Although states have made substantial progress in preparing for public health emergencies, the H1N1 pandemic has revealed remaining deficiencies, according to a new report.
Of 10 key indicators of preparedness, 20 states achieved six or fewer. The worst performer, Montana, fulfilled only three, according to an assessment by the Trust for America's Health (TFAH) and the Robert Wood Johnson Foundation.
Seven states -- Arkansas, Delaware, New York, North Carolina, Oklahoma, Texas, and Vermont -- tied for the highest score of nine out of 10.
The unexpected emergence of pandemic H1N1, coupled with shrinking state budgets in a crumbling economy, exposed problems with the public health infrastructure, including a lack of real-time coordinated disease surveillance and laboratory testing, outdated vaccine production techniques, limited hospital surge capacity, and a smaller public health workforce, the report stated.
It urged increases in funding for preparedness and efforts to solidify the public health infrastructure, even in the face of waning H1N1 activity.
"As the second wave of H1N1 starts to dissipate, it doesn't mean we can let down our defenses," said Richard Hamburg, deputy director of TFAH, in a statement. "In fact, it's time to double down and provide a sustained investment in the underlying infrastructure, so we will be prepared for the next emergency and the one after that."
The 10 indicators and how states performed in 2009:
Antiviral stockpiling: 13 states purchased less than half of their share of federally subsidized antivirals to stockpile for an influenza pandemic.
Hospital preparedness/hospital bed availability reporting: 10 states and the District of Columbia report weekly data for at least 50 percent of the hospitals within their jurisdiction to the National Hospital Available Beds for Emergencies and Disasters System, which is required by the Department of Health and Human Service's Assistant Secretary for Preparedness and Response.
Lab pick-up and delivery services for public health laboratories: 13 states do not have the capacity for timely transportation of samples around the clock to an appropriate public health Laboratory Response Network reference lab.
Surge workforce capacity in public health laboratories: 12 states and the District of Columbia do not have enough staff to work five 12-hour days for six to eight weeks in response to an infectious disease outbreak.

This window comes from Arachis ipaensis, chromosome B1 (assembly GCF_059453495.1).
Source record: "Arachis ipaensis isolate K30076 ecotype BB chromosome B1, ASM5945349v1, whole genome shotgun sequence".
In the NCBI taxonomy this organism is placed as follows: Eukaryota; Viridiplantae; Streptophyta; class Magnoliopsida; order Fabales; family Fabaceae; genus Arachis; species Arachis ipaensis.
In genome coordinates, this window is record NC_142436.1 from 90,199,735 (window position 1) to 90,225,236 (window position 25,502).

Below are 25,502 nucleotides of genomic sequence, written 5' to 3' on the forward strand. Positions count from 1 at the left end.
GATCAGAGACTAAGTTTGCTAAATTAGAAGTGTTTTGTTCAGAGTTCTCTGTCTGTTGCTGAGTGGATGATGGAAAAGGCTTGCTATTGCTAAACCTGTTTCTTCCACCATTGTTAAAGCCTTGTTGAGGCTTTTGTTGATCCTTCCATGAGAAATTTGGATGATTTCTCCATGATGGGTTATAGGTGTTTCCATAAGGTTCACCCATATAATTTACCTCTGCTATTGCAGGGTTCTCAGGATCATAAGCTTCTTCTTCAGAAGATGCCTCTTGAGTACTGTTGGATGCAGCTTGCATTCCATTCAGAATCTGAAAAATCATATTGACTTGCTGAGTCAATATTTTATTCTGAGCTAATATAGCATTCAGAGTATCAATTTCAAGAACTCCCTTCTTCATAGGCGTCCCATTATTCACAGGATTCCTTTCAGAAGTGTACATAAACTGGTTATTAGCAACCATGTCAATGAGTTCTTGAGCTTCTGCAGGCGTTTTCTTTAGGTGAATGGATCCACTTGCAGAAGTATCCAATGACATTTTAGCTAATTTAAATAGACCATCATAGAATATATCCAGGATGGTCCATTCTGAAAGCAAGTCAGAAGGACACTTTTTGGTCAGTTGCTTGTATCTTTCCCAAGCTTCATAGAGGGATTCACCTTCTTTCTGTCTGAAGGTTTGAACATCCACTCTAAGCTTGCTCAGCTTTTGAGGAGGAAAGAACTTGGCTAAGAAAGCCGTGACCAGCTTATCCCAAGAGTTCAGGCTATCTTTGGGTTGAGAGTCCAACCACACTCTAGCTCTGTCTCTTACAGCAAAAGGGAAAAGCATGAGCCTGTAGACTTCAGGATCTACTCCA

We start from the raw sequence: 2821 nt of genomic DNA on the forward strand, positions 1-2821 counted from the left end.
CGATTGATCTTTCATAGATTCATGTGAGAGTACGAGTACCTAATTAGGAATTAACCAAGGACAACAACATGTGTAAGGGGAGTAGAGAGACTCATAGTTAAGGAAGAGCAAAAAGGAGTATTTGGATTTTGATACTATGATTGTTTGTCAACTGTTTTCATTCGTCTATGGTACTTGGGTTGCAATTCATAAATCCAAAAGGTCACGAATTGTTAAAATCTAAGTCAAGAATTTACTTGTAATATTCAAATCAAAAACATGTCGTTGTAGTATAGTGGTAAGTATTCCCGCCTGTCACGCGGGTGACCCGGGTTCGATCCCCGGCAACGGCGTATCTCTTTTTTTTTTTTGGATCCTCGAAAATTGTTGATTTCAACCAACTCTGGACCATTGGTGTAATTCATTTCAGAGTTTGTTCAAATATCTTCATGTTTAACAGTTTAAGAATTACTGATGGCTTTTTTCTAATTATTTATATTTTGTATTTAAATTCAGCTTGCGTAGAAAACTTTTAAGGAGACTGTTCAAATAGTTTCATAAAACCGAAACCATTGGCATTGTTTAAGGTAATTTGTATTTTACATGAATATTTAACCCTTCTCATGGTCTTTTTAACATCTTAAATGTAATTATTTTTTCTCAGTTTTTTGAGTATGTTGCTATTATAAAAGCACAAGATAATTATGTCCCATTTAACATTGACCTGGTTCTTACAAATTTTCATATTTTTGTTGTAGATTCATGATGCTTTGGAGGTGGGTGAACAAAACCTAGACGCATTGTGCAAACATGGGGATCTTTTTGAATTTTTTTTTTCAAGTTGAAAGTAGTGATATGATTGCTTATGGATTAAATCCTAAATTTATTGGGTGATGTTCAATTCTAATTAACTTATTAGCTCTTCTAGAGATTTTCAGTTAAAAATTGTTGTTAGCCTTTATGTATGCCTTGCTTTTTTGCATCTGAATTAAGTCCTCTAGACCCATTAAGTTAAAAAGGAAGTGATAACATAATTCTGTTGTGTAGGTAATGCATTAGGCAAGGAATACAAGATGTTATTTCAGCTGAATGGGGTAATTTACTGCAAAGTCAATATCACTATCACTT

Biosurveillance: Six states do not have a disease surveillance system compatible with the CDC's National Electronic Disease Surveillance System.
Food safety: 14 states were not able to identify the pathogen responsible for reported foodborne disease outbreaks at a rate that met or exceeded the national average of 46 percent.
Medical Reserve Corps readiness: Nine states do not meet criteria for readiness, which include the presence of a state coordinator, compliance with the National Incident Management System guidelines, and integration with the state Emergency System for Advance Registration of Volunteer Health Professionals.
Community resiliency as it pertains to children and preparedness: 20 states and the District of Columbia require all licensed childcare facilities to have a multi-hazard written evacuation and relocation plan.
Legal preparedness: 19 states have not adopted entity emergency liability protections or have made no formal determination under existing law.
Public health funding commitment: 27 states cut funding for public health from budgets from 2007-08 to 2008-09.
The report authors recommended that funding be restored for emergency preparedness -- federal preparedness funds have dropped by 27 percent since 2005 -- to help address remaining deficiencies.
They also recommended:
Improvements in surge capacity;
Increased accountability and transparency of public health agencies, which should include a publicly available H1N1 after-action report;
Improvements in community preparedness, including additional measures to reach out quickly to high-risk populations and to address disparities based on income or race;
Development of full legal preparedness for public health emergencies at the state level, including liability protections for healthcare workers and mandates that insurance companies cover vaccines;
Establishment of sick-leave policies.